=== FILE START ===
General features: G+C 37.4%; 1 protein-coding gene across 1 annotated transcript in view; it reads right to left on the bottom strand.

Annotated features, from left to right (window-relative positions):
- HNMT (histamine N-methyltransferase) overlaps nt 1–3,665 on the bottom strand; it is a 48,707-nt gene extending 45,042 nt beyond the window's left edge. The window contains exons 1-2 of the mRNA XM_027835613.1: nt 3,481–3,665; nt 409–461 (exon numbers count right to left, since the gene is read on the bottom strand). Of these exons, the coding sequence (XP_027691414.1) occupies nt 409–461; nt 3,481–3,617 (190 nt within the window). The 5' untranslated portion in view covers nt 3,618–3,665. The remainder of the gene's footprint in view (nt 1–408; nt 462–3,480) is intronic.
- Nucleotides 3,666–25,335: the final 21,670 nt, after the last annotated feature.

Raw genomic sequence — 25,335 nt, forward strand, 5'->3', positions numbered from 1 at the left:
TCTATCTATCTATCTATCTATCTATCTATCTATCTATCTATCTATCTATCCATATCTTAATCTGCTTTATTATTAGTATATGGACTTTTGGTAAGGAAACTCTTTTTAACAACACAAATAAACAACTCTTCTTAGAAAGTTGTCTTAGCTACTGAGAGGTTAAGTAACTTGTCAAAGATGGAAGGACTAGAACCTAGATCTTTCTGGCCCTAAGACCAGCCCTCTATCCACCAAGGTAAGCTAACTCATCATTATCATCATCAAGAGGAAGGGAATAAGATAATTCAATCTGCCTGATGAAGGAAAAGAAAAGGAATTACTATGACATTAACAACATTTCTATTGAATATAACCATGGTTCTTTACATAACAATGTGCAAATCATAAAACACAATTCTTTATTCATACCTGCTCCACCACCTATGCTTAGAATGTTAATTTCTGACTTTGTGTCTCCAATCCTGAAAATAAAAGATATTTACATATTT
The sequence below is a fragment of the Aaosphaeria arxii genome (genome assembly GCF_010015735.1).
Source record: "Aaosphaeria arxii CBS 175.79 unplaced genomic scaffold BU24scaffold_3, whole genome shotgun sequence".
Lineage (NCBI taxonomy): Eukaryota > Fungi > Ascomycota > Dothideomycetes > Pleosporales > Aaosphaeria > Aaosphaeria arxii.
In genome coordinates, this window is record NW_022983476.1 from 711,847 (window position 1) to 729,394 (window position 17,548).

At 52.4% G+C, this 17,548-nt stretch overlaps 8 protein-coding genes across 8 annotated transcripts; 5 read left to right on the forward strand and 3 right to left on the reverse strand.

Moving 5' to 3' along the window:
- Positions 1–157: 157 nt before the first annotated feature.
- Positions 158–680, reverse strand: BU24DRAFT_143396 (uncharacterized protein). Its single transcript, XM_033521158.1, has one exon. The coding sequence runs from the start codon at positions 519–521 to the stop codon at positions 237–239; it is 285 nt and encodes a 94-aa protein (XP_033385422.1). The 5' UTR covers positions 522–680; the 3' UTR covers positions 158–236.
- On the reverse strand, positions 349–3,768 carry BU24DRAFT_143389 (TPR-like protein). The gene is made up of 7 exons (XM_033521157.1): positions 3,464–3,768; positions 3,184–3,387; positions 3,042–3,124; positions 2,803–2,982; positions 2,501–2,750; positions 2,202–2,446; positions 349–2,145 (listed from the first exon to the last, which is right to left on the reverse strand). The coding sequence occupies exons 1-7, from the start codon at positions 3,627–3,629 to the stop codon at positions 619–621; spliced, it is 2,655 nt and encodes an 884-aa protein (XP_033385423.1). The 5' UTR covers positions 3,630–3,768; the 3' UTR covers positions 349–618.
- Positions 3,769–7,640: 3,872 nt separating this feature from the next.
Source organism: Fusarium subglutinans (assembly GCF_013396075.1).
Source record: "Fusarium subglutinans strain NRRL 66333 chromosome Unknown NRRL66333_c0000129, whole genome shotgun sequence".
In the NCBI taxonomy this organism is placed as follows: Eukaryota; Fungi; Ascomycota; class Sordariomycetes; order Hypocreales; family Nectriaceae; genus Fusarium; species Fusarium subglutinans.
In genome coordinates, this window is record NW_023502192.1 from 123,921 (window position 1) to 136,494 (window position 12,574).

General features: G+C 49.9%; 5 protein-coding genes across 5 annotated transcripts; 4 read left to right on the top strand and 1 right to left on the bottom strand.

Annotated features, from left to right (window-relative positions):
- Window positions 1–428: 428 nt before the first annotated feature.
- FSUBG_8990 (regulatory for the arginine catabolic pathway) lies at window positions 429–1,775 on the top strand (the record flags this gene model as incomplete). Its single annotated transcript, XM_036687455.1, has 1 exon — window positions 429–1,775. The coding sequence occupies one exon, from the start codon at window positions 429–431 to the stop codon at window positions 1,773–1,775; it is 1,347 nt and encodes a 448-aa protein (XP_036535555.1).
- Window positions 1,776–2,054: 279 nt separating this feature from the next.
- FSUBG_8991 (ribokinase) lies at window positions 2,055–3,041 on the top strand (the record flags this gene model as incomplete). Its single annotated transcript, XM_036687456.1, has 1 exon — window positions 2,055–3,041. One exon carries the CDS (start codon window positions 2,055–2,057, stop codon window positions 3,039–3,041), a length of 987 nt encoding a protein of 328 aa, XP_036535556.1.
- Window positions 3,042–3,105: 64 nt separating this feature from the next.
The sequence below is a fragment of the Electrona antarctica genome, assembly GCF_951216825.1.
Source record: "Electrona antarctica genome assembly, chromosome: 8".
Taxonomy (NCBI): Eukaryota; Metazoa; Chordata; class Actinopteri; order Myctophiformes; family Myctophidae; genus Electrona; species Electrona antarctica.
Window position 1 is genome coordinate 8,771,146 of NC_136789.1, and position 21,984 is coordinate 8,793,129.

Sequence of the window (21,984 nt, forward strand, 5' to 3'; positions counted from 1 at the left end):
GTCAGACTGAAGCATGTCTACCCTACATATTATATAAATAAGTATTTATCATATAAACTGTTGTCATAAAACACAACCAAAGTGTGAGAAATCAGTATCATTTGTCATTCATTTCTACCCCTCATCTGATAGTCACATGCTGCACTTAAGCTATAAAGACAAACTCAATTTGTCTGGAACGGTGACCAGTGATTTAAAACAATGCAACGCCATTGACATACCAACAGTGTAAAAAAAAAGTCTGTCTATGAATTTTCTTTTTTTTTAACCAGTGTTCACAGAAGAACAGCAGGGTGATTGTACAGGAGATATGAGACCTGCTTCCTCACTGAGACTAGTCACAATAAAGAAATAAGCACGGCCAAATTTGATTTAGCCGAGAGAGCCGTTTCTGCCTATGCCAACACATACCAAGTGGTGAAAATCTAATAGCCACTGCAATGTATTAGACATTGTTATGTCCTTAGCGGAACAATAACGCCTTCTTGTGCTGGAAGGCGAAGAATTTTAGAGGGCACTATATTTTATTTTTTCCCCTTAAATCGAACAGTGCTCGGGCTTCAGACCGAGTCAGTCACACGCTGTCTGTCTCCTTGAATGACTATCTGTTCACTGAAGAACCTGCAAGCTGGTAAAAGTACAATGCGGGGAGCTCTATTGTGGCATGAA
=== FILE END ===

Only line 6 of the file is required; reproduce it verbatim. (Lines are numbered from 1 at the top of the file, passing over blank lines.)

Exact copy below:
TCTATCTATCTATCTATCTATCTATCTATCTATCTATCTATCTATCTATCCATATCTTAATCTGCTTTATTATTAGTATATGGACTTTTGGTAAGGAAACTCTTTTTAACAACACAAATAAACAACTCTTCTTAGAAAGTTGTCTTAGCTACTGAGAGGTTAAGTAACTTGTCAAAGATGGAAGGACTAGAACCTAGATCTTTCTGGCCCTAAGACCAGCCCTCTATCCACCAAGGTAAGCTAACTCATCATTATCATCATCAAGAGGAAGGGAATAAGATAATTCAATCTGCCTGATGAAGGAAAAGAAAAGGAATTACTATGACATTAACAACATTTCTATTGAATATAACCATGGTTCTTTACATAACAATGTGCAAATCATAAAACACAATTCTTTATTCATACCTGCTCCACCACCTATGCTTAGAATGTTAATTTCTGACTTTGTGTCTCCAATCCTGAAAATAAAAGATATTTACATATTT